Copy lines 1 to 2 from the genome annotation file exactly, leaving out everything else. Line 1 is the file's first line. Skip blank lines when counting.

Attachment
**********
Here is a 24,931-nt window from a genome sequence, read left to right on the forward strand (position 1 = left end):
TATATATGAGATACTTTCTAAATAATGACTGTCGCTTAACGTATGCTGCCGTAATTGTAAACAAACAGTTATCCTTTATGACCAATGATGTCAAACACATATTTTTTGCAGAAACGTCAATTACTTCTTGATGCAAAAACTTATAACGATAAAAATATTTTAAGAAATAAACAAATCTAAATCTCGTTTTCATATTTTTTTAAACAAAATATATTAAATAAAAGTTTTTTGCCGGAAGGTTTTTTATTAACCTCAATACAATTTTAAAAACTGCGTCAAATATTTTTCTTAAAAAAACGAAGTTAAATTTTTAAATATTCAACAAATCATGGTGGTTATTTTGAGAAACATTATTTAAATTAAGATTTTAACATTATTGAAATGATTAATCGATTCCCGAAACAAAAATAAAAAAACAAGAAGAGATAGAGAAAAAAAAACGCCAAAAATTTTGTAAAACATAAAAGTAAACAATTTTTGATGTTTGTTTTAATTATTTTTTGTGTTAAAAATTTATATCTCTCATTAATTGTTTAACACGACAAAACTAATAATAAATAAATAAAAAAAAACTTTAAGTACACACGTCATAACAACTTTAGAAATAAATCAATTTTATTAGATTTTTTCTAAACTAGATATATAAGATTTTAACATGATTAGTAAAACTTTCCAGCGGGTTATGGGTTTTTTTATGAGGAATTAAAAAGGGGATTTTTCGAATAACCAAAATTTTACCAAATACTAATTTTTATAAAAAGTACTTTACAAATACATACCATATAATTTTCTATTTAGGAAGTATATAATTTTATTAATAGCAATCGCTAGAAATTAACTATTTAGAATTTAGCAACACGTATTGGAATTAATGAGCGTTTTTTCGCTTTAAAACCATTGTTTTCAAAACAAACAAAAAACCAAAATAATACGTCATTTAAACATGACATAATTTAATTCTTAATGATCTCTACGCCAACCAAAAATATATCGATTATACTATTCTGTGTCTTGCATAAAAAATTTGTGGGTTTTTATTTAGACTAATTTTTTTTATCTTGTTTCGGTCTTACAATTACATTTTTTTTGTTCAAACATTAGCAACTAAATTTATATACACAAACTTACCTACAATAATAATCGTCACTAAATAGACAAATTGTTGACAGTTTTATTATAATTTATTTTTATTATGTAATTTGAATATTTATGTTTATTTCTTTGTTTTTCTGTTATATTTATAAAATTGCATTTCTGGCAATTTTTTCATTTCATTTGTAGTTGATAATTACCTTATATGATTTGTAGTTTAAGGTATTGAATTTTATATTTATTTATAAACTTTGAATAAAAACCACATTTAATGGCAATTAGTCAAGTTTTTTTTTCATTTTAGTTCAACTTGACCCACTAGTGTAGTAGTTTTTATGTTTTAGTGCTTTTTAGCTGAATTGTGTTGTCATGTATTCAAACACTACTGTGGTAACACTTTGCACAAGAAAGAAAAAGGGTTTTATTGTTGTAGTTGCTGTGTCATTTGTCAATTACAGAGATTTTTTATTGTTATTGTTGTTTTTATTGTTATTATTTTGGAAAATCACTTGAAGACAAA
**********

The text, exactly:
Here is a 24,931-nt window from a genome sequence, read left to right on the forward strand (position 1 = left end):
TATATATGAGATACTTTCTAAATAATGACTGTCGCTTAACGTATGCTGCCGTAATTGTAAACAAACAGTTATCCTTTATGACCAATGATGTCAAACACATATTTTTTGCAGAAACGTCAATTACTTCTTGATGCAAAAACTTATAACGATAAAAATATTTTAAGAAATAAACAAATCTAAATCTCGTTTTCATATTTTTTTAAACAAAATATATTAAATAAAAGTTTTTTGCCGGAAGGTTTTTTATTAACCTCAATACAATTTTAAAAACTGCGTCAAATATTTTTCTTAAAAAAACGAAGTTAAATTTTTAAATATTCAACAAATCATGGTGGTTATTTTGAGAAACATTATTTAAATTAAGATTTTAACATTATTGAAATGATTAATCGATTCCCGAAACAAAAATAAAAAAACAAGAAGAGATAGAGAAAAAAAAACGCCAAAAATTTTGTAAAACATAAAAGTAAACAATTTTTGATGTTTGTTTTAATTATTTTTTGTGTTAAAAATTTATATCTCTCATTAATTGTTTAACACGACAAAACTAATAATAAATAAATAAAAAAAAACTTTAAGTACACACGTCATAACAACTTTAGAAATAAATCAATTTTATTAGATTTTTTCTAAACTAGATATATAAGATTTTAACATGATTAGTAAAACTTTCCAGCGGGTTATGGGTTTTTTTATGAGGAATTAAAAAGGGGATTTTTCGAATAACCAAAATTTTACCAAATACTAATTTTTATAAAAAGTACTTTACAAATACATACCATATAATTTTCTATTTAGGAAGTATATAATTTTATTAATAGCAATCGCTAGAAATTAACTATTTAGAATTTAGCAACACGTATTGGAATTAATGAGCGTTTTTTCGCTTTAAAACCATTGTTTTCAAAACAAACAAAAAACCAAAATAATACGTCATTTAAACATGACATAATTTAATTCTTAATGATCTCTACGCCAACCAAAAATATATCGATTATACTATTCTGTGTCTTGCATAAAAAATTTGTGGGTTTTTATTTAGACTAATTTTTTTTATCTTGTTTCGGTCTTACAATTACATTTTTTTTGTTCAAACATTAGCAACTAAATTTATATACACAAACTTACCTACAATAATAATCGTCACTAAATAGACAAATTGTTGACAGTTTTATTATAATTTATTTTTATTATGTAATTTGAATATTTATGTTTATTTCTTTGTTTTTCTGTTATATTTATAAAATTGCATTTCTGGCAATTTTTTCATTTCATTTGTAGTTGATAATTACCTTATATGATTTGTAGTTTAAGGTATTGAATTTTATATTTATTTATAAACTTTGAATAAAAACCACATTTAATGGCAATTAGTCAAGTTTTTTTTTCATTTTAGTTCAACTTGACCCACTAGTGTAGTAGTTTTTATGTTTTAGTGCTTTTTAGCTGAATTGTGTTGTCATGTATTCAAACACTACTGTGGTAACACTTTGCACAAGAAAGAAAAAGGGTTTTATTGTTGTAGTTGCTGTGTCATTTGTCAATTACAGAGATTTTTTATTGTTATTGTTGTTTTTATTGTTATTATTTTGGAAAATCACTTGAAGACAAA